No announcement yet.

Obama inheriting covert ops policies...

  • Filter
  • Time
  • Show
Clear All
new posts

  • Obama inheriting covert ops policies...

    Obama inheriting broad covert ops policies

    By Pamela Hess - The Associated Press
    Posted : Tuesday Nov 11, 2008 6:47:48 EST

    WASHINGTON — President Bush leaves President-elect Obama broad latitude for covert action in countries with which the United States is not at war, powers that Obama could scale back along with other Bush presidential orders now under consideration for rescinding.
    But he’s not likely to do that.
    Obama already has telegraphed his willingness to exercise those powers if he deems them necessary.
    Obama said in an August speech that he would target high-value terrorists in Pakistan without that government’s permission.
    “If we have actionable intelligence about high-value terrorist targets and if President Musharraf won’t act, we will,” Obama said, referring to Pakistan’s president. Musharraf since has been replaced by President Asif Ali Zardari.
    Rescinding blanket orders would limit Obama’s flexibility and proscribe the ability of U.S. intelligence and military forces to capture or kill wanted terrorists, a U.S. military official told The Associated Press on Monday. The official spoke anonymously in order to discuss sensitive intelligence matters.
    That authority is derived, at least in part, from National Security Presidential Directive 9, signed in October 2001.
    The contents of the document are secret, but in 2004 the White House acknowledged that it allowed the defense secretary to plan for military options “against Taliban targets in Afghanistan, including leadership, command-control, air and air defense, ground forces, and logistics.”
    The NSPD called for the elimination of al-Qaida and its sanctuaries. If diplomatic measures failed to accomplish that, “additional measures” — including military and covert actions — could be considered and authorized.
    It built upon a pre-existing directive from the Clinton presidency that allowed the CIA to operate against al-Qaida network elements outside of Afghanistan.
    The Pentagon in 2001 put U.S. Special Operations Command in charge of coordinating the military arm in the war on terrorism, in large part because its traditional responsibilities cross geographic boundaries, giving maximum flexibility to U.S. forces.
    But that flexibility to act is governed by more focused NSPDs and then orders to execute operations against specific targets, orders that often constrain actions with prohibited targets, or limits on collateral damage, the military official said.
    Bush in July approved an order allowing more aggressive targeting by ground forces of alleged terrorists inside Pakistan’s borders, and last month authorized an operation U.S. military commanders have sought for nearly a year against a top al-Qaida in Iraq figure running a foreign fighter smuggling network in Syria.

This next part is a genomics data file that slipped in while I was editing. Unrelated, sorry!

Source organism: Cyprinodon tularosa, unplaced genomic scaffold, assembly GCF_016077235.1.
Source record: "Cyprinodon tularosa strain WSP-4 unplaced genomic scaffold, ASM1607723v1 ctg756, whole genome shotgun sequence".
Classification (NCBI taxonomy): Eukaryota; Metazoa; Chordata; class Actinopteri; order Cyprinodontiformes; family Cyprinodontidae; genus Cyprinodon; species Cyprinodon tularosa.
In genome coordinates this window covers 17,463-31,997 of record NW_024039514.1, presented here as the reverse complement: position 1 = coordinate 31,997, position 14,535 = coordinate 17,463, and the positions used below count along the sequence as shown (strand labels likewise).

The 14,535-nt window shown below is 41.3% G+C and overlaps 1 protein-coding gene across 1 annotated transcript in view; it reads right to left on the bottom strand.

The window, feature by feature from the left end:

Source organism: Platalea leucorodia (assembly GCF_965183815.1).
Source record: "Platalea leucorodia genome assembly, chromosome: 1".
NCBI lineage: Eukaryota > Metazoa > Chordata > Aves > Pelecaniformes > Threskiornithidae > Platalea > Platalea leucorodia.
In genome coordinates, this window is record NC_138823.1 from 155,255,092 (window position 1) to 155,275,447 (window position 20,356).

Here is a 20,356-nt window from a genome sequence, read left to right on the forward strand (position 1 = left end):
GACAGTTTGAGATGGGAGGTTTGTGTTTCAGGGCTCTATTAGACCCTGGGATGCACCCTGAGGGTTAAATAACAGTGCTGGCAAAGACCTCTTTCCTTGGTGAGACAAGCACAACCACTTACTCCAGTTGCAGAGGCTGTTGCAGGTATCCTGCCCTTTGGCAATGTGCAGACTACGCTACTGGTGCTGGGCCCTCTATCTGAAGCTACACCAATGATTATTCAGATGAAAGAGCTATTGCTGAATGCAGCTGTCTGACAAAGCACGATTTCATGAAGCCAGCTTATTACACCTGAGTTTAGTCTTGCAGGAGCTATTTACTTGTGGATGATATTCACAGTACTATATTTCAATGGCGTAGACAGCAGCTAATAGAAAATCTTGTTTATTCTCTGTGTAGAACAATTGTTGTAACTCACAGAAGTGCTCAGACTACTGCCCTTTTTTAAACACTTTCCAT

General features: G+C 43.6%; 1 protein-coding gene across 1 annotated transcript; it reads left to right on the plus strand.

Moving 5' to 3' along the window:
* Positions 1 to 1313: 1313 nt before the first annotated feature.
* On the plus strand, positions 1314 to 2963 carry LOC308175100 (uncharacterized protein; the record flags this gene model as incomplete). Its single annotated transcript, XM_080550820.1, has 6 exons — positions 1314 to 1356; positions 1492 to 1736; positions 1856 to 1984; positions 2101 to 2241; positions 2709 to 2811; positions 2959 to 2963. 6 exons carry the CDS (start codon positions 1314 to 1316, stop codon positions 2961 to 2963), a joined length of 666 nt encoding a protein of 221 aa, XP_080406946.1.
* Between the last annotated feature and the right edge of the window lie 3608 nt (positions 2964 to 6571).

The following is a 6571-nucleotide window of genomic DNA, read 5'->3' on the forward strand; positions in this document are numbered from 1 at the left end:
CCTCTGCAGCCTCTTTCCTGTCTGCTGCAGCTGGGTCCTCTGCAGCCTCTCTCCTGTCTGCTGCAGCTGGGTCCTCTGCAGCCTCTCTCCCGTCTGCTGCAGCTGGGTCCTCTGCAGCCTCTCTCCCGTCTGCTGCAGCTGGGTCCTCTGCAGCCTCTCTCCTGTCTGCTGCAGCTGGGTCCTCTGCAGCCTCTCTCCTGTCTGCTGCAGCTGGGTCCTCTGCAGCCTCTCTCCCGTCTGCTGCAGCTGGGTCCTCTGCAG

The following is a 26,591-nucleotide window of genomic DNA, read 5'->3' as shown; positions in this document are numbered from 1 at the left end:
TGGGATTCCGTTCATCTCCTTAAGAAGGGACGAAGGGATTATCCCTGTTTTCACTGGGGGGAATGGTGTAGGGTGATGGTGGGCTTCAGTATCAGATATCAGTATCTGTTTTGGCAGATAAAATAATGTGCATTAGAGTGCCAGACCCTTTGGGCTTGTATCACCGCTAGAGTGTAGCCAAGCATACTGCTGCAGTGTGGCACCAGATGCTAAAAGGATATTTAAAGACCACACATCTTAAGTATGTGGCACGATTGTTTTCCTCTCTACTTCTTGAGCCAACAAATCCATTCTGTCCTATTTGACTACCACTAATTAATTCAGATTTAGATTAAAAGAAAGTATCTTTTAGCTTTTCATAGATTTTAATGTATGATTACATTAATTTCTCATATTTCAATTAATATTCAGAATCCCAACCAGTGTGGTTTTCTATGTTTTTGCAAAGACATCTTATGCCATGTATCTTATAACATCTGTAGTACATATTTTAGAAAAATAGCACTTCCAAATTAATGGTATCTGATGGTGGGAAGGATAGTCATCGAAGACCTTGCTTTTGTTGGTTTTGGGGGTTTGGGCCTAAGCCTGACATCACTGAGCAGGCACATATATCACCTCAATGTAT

That policy would carry over to the Obama administration, unless and until rescinded or amended, said Steven Aftergood, the director of the Project on Government Secrecy at the Federation of American Scientists.
    A top aide to Obama said Sunday the new president will use his executive powers to make an immediate impact when he takes office, perhaps reversing Bush administration policies on stem cell research and domestic drilling for oil and natural gas. It is unclear whether that review will apply to policies governing clandestine military operations.
    “There’s a lot that the president can do using his executive authority without waiting for congressional action, and I think we’ll see the president do that,” said John Podesta, Obama’s transition chief. “I think that he feels like he has a real mandate for change. We need to get off the course that the Bush administration has set.”
    The New York Times reported Monday the U.S. military has conducted nearly a dozen secret operations against al-Qaida and other terrorist groups in Syria, Pakistan and other countries since 2004.
    Citing unidentified U.S. officials, the Times story said the operations were authorized by a broad classified order that then-Defense Secretary Donald H. Rumsfeld signed and Bush approved in spring 2004. The order gave the military authority to attack al-Qaida anywhere in the world and to conduct operations in countries that were not at war with the U.S.
    One such operation was the Oct. 26 raid inside Syria, the Times reported. Washington hasn’t formally acknowledged the raid, but U.S. officials have said the target was a top figure in the group al-Qaida in Iraq. Syria has asked for proof and said eight civilians were killed in the attack.
    In another mission, in 2006, Navy SEALs raided a suspected terrorist compound in Pakistan’s tribal areas.
    The raids typically have been conducted by U.S. Special Forces, often in conjunction with the CIA, the newspaper said.

    ...And shephards we shall be. For thee my lord, for thee. Power hath descended forth from thy hand. That our feet may swiftly carry out thy command. So we shall flow a river forth to thee. And teeming with souls shall it ever be. E Nomini Patri, E Fili, E Spiritu Sancti.

Join the online community forum celebrating Native American Culture, Pow Wows, tribes, music, art, and history.




There are no results that meet this criteria.

Sidebar Ad